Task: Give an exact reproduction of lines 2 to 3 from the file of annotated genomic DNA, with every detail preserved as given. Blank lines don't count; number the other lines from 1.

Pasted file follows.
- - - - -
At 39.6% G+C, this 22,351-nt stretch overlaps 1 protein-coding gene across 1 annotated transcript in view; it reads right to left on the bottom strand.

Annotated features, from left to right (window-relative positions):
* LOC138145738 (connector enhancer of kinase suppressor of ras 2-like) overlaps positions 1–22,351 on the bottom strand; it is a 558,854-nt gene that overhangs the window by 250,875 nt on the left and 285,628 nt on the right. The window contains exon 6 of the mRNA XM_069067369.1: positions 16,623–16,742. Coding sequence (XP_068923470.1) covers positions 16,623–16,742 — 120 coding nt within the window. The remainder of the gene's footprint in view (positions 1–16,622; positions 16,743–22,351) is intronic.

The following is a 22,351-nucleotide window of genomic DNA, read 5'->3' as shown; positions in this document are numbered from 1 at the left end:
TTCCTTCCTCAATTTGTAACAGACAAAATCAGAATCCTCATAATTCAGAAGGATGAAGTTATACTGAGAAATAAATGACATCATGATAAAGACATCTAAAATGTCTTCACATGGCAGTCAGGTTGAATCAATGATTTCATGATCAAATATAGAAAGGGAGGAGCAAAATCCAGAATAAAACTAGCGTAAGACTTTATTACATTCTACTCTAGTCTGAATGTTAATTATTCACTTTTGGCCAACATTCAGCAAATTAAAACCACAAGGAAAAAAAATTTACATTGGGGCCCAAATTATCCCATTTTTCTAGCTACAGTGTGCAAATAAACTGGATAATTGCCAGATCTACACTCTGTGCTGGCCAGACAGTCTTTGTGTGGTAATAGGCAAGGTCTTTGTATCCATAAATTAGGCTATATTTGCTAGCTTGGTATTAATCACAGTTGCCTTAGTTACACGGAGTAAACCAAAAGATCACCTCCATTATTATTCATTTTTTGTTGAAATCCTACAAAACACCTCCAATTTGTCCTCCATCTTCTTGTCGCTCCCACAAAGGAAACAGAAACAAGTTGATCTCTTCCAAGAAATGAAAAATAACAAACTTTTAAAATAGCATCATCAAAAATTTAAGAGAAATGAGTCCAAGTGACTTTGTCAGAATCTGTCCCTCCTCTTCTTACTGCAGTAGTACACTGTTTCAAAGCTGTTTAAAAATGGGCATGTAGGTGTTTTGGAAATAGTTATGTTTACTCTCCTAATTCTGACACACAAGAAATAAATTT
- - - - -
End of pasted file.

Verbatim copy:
Annotated features, from left to right (window-relative positions):
* LOC138145738 (connector enhancer of kinase suppressor of ras 2-like) overlaps positions 1–22,351 on the bottom strand; it is a 558,854-nt gene that overhangs the window by 250,875 nt on the left and 285,628 nt on the right. The window contains exon 6 of the mRNA XM_069067369.1: positions 16,623–16,742. Coding sequence (XP_068923470.1) covers positions 16,623–16,742 — 120 coding nt within the window. The remainder of the gene's footprint in view (positions 1–16,622; positions 16,743–22,351) is intronic.